Chase Bank's large depositors could start accessing their money after six months, according to Mauritius-based SBM Holdings, which has signed an agreement to acquire the Kenyan lender.
The bank collapsed in 2016 with deposits of more than Sh100 billion, part of which was returned to small depositors when it was under the care of the Central Bank of Kenya (CBK).
SBM says it is ready to grant access to the remaining deposits once its acquisition of Chase Bank becomes effective, adding that this will depend on how fast regulators approve the transaction.
The CBK recently said access to the deposits will be spread over a period of up to three years in what is seen as a move to stabilise the bank under its new owner.
"We need the approval of Central Bank (to avail deposits) ... A minimum of four to six months," SBM Holdings chairman Kee Chong Li Kwong Wing said in Nairobi at a press briefing.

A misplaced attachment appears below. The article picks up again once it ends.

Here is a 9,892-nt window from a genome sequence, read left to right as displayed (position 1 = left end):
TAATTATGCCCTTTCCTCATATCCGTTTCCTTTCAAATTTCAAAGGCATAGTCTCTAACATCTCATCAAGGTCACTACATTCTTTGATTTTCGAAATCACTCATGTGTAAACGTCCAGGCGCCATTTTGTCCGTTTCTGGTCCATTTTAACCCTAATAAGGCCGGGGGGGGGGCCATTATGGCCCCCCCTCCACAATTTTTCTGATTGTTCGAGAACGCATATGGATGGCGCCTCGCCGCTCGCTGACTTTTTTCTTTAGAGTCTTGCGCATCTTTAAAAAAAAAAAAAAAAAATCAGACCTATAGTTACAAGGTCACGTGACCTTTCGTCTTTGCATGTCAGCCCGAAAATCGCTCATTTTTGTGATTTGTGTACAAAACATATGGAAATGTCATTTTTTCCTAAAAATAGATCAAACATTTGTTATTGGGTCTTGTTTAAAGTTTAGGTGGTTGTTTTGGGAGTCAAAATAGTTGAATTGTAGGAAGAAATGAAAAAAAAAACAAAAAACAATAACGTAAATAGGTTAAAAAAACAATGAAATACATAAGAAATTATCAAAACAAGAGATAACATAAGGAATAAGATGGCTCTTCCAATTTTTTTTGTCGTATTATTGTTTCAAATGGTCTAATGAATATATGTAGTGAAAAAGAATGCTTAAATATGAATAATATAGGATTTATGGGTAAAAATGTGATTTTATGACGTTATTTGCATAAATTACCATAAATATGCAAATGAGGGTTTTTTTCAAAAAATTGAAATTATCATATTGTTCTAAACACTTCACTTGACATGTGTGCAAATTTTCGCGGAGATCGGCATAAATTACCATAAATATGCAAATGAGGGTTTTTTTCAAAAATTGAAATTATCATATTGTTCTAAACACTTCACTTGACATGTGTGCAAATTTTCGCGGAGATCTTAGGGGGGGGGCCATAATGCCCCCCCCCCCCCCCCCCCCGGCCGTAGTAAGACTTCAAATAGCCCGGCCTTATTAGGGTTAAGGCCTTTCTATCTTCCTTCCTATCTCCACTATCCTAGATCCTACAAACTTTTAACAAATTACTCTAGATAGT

About 3,100 affected depositors will be seeking to access the cash locked up at the lender.
According to a schedule agreed to by the CBK and SBM, 25 per cent of the deposits will be available immediately Chase Bank starts operations under its new owner.
No interest will be payable on these deposits.
There will be unrestricted usage of another 25 per cent of the sums, which will be held in a savings account and earning interest at a rate of 6.65 per cent per annum.
The remaining money will be held in fixed deposit accounts earning a similar interest rate and will be paid out to depositors over three years.
SBM, which earlier acquired full ownership of Kenya's bottom-tier lender Fidelity Bank in 2016, plans to invest an additional $60 million (about Sh6 billion) in Chase Bank having already invested about $26 million (about Sh2.6 billion) in the lender.
Mr Li said SBM will absorb all of Chase Bank's staff estimated at 1,300 in about 62 of its branches, providing relief to the workers who faced an uncertain future.
"We are committed to taking all the staff," said Mr Li.